Everyone was a little groggy at 6.45 am on leaving AUR and Rome in the rain. 75 minutes later the sun was out and the team was in rural Umbria. To be precise, this was the first day of a 1-credit weekend archaeological class to make sense of two archaeological sites at Giove.
From the months of September to November I interned in the physical anthropology laboratory in the Pigorini Museum. I got to work with Neolithic skeletal remains that were excavated in Northern Italy and sent down to the museum to be cleaned and analyzed.
AUR Adjunct Professor Marco Conti was interviewed as an expert in early Christian history for the Smithsonian Channel series “Sacred Sites” and is expected to appear in the episode on the Cathedral of Santiago de Compostela in Spain.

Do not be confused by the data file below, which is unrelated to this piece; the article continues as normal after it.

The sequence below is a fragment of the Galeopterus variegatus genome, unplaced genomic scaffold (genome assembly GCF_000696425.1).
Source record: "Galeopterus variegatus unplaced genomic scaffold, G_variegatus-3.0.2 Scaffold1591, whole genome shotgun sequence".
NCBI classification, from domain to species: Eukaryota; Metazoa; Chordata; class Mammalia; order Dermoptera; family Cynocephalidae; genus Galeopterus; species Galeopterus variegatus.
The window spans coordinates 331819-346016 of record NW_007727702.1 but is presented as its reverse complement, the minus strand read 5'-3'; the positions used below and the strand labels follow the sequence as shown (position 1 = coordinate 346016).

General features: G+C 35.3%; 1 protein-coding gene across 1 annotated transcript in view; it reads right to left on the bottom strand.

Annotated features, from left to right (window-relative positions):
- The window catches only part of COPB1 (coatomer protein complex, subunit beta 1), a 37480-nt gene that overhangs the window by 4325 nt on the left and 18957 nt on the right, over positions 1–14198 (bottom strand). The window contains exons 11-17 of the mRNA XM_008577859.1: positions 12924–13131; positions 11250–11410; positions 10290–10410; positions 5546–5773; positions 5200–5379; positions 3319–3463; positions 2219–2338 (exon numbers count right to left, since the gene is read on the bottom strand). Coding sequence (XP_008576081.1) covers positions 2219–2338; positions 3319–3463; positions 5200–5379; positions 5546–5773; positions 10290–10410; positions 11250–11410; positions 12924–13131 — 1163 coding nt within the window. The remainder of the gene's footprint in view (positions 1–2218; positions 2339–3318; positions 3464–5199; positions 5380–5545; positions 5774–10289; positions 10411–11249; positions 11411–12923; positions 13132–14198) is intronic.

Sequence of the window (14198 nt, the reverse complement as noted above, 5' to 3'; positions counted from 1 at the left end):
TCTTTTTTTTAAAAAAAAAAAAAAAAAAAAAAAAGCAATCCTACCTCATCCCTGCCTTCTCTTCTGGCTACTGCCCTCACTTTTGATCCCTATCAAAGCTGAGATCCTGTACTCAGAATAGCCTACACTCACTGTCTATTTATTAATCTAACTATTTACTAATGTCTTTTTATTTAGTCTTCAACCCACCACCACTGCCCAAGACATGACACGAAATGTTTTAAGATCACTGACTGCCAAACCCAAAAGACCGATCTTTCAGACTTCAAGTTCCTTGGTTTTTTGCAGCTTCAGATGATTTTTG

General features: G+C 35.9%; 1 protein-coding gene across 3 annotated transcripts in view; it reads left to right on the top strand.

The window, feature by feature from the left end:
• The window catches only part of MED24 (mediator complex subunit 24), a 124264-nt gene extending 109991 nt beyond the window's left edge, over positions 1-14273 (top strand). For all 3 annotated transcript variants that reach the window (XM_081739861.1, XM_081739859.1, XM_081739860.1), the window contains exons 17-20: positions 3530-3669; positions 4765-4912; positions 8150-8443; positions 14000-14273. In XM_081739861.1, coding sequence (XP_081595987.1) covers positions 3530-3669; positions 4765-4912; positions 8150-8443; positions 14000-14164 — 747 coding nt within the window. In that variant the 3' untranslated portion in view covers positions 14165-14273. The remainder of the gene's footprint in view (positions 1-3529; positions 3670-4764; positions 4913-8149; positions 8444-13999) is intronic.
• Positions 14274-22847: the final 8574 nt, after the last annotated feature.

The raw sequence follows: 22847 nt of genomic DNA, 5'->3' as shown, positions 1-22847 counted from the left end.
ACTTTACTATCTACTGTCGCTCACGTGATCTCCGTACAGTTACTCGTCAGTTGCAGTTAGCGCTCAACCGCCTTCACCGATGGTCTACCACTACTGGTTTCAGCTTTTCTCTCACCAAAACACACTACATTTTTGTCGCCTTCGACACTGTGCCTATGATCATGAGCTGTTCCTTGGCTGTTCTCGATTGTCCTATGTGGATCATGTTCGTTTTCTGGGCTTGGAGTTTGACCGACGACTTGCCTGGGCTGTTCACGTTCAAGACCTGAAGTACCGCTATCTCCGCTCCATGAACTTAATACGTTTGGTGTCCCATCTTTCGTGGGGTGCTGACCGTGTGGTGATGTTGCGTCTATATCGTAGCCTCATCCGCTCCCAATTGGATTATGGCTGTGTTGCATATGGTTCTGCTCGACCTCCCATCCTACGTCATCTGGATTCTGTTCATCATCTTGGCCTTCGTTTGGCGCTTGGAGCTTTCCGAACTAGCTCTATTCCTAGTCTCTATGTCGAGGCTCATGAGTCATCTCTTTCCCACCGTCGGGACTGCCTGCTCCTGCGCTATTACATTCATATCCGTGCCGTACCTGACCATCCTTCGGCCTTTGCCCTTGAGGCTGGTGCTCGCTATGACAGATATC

The jury highly commended “the European cooperation between the Italian conservation experts and the Greek Orthodox Monastery which was undertaken in close consultation with the Egyptian authorities and has resulted in high-quality conservation work on an element of such an outstanding World Heritage Site as the Monastery of Saint Catherine in Sinai. The documentation and quality of the work are exceptional”.
Problem-solving and improvisation were put to the test as students tried to use household materials (apart from Duck Tape) to create working models of their favorite Roman inventions for their final projects in Roman Technology, part of AUR’s Archaeology and Classics program.
On April 14, AUR's toughest students (8 females and 1 male) followed Professor Jens Koehler on a study and research trip to Lake Nemi, a volcanic crater lake in the Alban hills just 20 miles south-east of Rome.